Looking for places to stay in Belfast? Want a luxury city centre hotel? Read our review of The Grand Central and book here.
The Grand Central in a nutshell
A large, luxury hotel in the heart of Belfast’s Linen Quarter. Expect panoramic views and Northern Ireland’s highest rooftop bar.
Expect panoramic views and Northern Ireland’s highest rooftop bar at The Grand Central hotel
There’s a definite dose of NYC swank about The Grand Central, from the uniformed top-hatted doormen to the huge, high-ceilinged glass and marble lobby. Despite the grandeur, however, there’s plenty of cosy Irish charm.
Which room should I book at The Grand Central?
Pick a high floor for sweeping views of Belfast’s skyline (the bedrooms overlooking the City Hall are particularly impressive). Rooms are spacious, calm and luxuriously furnished with king-size King Koil Cloud beds, smart white linen, and thick, noise-cancelling carpets. The bathrooms are particularly swish with double sinks, freestanding baths, walk-in rainfall showers and toiletries by ESPA.
The bathrooms are particularly swish with double sinks, freestanding baths and walk-in rainfall showers
The food and drink
The Seahorse restaurant on the first floor is an airy space, with floor-to-ceiling glass flooding it with light by day, and the twinkle of city lights by night. The dinner menu is a celebration of Irish and European classics, with modern touches and delicate portions. Starters include sweet, caramelised scallops in a silky Jerusalem artichoke velouté, and a punchy black olive oil and whipped Fivemiletown goat’s cheese with earthy salt-baked beets, walnuts and pear. A main course of juicy roast chicken supreme is made special with buttery spring onion champ, tender braised leek and super-chickeny reduced roasting juices. Other highlights include dense black treacle bread with whipped butter, and a dessert of rich dark chocolate delice with salted caramel and honeycomb ice cream.
The Seahorse restaurant on the first floor is an airy space, with floor-to-ceiling glass flooding it with light by day
The 23rd floor rooftop Observatory Bar is a must-visit, before or after dinner. With its own private lift, it’s become something of a destination for trendy Belfasters. But don’t mistake that for exclusivity; the welcome as you reach the top floor is still very warm. Each cocktail refers to a local landmark – try Napoleon’s Nose (a heady mix of mezcal, Benedictine, fig and orange bitters), or the more floral Botanical Garden, made from gin, rhubarb, aperol, pomegranate, pink peppercorn and citrus.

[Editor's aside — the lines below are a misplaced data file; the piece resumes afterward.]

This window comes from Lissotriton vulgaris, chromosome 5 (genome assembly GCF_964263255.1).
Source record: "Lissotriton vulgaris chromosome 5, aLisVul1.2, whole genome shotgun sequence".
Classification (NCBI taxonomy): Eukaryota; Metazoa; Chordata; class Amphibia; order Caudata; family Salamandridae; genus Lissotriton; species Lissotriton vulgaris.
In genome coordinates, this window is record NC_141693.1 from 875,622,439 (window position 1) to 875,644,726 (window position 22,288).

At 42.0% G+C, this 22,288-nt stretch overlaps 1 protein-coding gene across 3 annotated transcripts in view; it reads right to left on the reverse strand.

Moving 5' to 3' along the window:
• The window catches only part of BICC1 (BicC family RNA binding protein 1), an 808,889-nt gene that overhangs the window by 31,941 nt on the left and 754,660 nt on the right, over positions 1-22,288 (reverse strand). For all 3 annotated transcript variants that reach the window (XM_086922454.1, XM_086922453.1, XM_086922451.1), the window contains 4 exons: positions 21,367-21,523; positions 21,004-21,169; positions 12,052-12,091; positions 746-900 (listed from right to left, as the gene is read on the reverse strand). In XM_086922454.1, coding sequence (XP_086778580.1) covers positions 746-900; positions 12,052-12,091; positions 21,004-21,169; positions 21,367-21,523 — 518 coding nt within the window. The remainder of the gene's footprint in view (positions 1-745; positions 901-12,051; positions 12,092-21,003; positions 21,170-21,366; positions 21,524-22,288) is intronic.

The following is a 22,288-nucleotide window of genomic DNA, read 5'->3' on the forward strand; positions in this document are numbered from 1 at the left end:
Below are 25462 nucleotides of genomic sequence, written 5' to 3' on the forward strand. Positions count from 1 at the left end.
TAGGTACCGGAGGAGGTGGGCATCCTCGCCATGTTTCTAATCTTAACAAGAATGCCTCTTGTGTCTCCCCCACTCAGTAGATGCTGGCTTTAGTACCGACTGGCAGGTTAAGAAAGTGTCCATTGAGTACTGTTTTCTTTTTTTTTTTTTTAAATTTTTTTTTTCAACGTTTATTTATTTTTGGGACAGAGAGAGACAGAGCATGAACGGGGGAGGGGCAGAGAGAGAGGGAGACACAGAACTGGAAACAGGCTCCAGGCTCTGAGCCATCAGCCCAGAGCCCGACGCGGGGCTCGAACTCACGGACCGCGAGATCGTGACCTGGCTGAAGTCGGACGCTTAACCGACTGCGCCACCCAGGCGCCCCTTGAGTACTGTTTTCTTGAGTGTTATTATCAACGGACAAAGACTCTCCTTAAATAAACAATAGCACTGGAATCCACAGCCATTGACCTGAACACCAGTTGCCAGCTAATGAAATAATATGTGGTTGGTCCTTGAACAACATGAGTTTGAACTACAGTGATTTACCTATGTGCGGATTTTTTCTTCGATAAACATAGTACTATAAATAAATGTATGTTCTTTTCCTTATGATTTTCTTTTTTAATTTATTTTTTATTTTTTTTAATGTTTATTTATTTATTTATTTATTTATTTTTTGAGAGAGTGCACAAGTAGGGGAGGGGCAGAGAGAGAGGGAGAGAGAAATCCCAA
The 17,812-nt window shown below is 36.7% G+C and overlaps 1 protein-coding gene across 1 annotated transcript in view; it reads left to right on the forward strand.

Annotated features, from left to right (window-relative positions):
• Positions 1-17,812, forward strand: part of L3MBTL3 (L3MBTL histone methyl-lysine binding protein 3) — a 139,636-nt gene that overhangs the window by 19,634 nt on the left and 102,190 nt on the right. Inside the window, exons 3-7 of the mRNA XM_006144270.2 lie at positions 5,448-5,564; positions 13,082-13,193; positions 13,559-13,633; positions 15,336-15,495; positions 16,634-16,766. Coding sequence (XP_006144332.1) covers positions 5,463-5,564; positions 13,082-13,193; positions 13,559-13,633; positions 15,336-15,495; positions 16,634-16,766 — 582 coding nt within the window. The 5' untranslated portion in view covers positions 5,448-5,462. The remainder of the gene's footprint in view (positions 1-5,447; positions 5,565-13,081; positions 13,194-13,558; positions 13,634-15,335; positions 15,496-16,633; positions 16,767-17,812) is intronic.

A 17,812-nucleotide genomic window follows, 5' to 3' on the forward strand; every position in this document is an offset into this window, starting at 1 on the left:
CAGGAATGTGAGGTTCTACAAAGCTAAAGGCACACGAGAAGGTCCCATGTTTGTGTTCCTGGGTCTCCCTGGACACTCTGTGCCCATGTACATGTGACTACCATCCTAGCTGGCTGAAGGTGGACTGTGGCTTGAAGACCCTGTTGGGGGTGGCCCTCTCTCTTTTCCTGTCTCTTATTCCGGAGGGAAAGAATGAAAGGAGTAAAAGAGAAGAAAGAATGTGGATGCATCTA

At the Observatory Bar, each cocktail refers to a local landmark – try Napoleon’s Nose, or the more floral Botanical Garden
Breakfast is a huge spread served buffet-style, in both The Seahorse and The Grand Café. The hotel is proud of the provenance of its ingredients, and even provides a little booklet to tell you the story behind each item. Try Gracehill black and white puddings, creamy Clandeboye Estate Yoghurt and baked scuffins (a cross between a scone and a muffin). There’s even a bottle of Bushmills whiskey by the porridge station, if you fancy a drizzle to perk you up in the morning.
What else can foodies do?
The hotel is a short walk from St George’s Market, an indoor treasure trove of arts and crafts, as well as produce stalls selling everything from specialist Irish cheeses to freshly-landed oysters and rare breed meat and game. There’s also a huge variety of food stalls for lunch – try the Cuban Sandwich Factory’s Pollo Barbacoa, a hot grilled sandwich stuffed with marinated chicken, salsa, cheese and chilli sauce. On weekends there’s live music in the communal table area to listen to as you eat.
Is it family friendly?
Large family rooms come furnished with extra beds (cots are also available on request) and the Seahorse Restaurant has a dedicated kid’s menu, which is also available on room service.
Sleep in as late as possible then construct a three-course brunch from the huge breakfast buffet. That way you can skip lunch and spend the rest of the day exploring vibrant Belfast.
Book a stay at the Grand Central Hotel Belfast here
Words by Janine Ratcliffe
Photographs by Jack Hardy and Kelvin Boyes